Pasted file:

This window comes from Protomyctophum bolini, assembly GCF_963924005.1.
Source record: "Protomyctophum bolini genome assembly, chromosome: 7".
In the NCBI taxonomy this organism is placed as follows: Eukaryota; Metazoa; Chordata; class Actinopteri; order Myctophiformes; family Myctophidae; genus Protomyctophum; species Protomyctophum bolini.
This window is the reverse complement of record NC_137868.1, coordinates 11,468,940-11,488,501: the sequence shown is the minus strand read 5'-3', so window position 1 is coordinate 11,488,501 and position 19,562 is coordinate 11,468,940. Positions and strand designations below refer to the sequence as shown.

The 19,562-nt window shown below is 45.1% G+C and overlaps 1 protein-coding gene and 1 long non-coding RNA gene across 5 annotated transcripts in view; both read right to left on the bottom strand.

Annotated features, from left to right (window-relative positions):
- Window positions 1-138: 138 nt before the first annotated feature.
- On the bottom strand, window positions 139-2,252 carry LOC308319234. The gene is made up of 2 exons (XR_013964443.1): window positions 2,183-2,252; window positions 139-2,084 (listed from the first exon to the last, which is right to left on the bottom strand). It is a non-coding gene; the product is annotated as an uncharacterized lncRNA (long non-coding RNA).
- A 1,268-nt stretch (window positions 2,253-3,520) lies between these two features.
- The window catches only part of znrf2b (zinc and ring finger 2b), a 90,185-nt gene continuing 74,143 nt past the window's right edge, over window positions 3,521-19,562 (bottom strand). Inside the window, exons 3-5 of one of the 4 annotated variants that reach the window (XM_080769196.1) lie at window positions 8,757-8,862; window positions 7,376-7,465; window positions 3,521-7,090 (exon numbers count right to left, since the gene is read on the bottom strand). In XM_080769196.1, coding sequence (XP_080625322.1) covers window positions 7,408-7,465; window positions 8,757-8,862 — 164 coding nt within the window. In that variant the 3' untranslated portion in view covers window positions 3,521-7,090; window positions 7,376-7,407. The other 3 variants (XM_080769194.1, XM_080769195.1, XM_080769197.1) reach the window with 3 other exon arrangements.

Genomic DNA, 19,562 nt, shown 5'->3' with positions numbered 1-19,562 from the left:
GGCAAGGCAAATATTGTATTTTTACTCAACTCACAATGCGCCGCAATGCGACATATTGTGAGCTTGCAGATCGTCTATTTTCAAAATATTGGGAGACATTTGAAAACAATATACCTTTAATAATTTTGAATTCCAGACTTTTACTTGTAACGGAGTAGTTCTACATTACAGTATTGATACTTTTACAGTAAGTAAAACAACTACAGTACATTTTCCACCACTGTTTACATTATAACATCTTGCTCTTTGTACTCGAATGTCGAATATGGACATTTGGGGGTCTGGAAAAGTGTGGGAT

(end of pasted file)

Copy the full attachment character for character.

This window comes from Protomyctophum bolini, assembly GCF_963924005.1.
Source record: "Protomyctophum bolini genome assembly, chromosome: 7".
In the NCBI taxonomy this organism is placed as follows: Eukaryota; Metazoa; Chordata; class Actinopteri; order Myctophiformes; family Myctophidae; genus Protomyctophum; species Protomyctophum bolini.
This window is the reverse complement of record NC_137868.1, coordinates 11,468,940-11,488,501: the sequence shown is the minus strand read 5'-3', so window position 1 is coordinate 11,488,501 and position 19,562 is coordinate 11,468,940. Positions and strand designations below refer to the sequence as shown.

The 19,562-nt window shown below is 45.1% G+C and overlaps 1 protein-coding gene and 1 long non-coding RNA gene across 5 annotated transcripts in view; both read right to left on the bottom strand.

Annotated features, from left to right (window-relative positions):
- Window positions 1-138: 138 nt before the first annotated feature.
- On the bottom strand, window positions 139-2,252 carry LOC308319234. The gene is made up of 2 exons (XR_013964443.1): window positions 2,183-2,252; window positions 139-2,084 (listed from the first exon to the last, which is right to left on the bottom strand). It is a non-coding gene; the product is annotated as an uncharacterized lncRNA (long non-coding RNA).
- A 1,268-nt stretch (window positions 2,253-3,520) lies between these two features.
- The window catches only part of znrf2b (zinc and ring finger 2b), a 90,185-nt gene continuing 74,143 nt past the window's right edge, over window positions 3,521-19,562 (bottom strand). Inside the window, exons 3-5 of one of the 4 annotated variants that reach the window (XM_080769196.1) lie at window positions 8,757-8,862; window positions 7,376-7,465; window positions 3,521-7,090 (exon numbers count right to left, since the gene is read on the bottom strand). In XM_080769196.1, coding sequence (XP_080625322.1) covers window positions 7,408-7,465; window positions 8,757-8,862 — 164 coding nt within the window. In that variant the 3' untranslated portion in view covers window positions 3,521-7,090; window positions 7,376-7,407. The other 3 variants (XM_080769194.1, XM_080769195.1, XM_080769197.1) reach the window with 3 other exon arrangements.

Genomic DNA, 19,562 nt, shown 5'->3' with positions numbered 1-19,562 from the left:
GGCAAGGCAAATATTGTATTTTTACTCAACTCACAATGCGCCGCAATGCGACATATTGTGAGCTTGCAGATCGTCTATTTTCAAAATATTGGGAGACATTTGAAAACAATATACCTTTAATAATTTTGAATTCCAGACTTTTACTTGTAACGGAGTAGTTCTACATTACAGTATTGATACTTTTACAGTAAGTAAAACAACTACAGTACATTTTCCACCACTGTTTACATTATAACATCTTGCTCTTTGTACTCGAATGTCGAATATGGACATTTGGGGGTCTGGAAAAGTGTGGGAT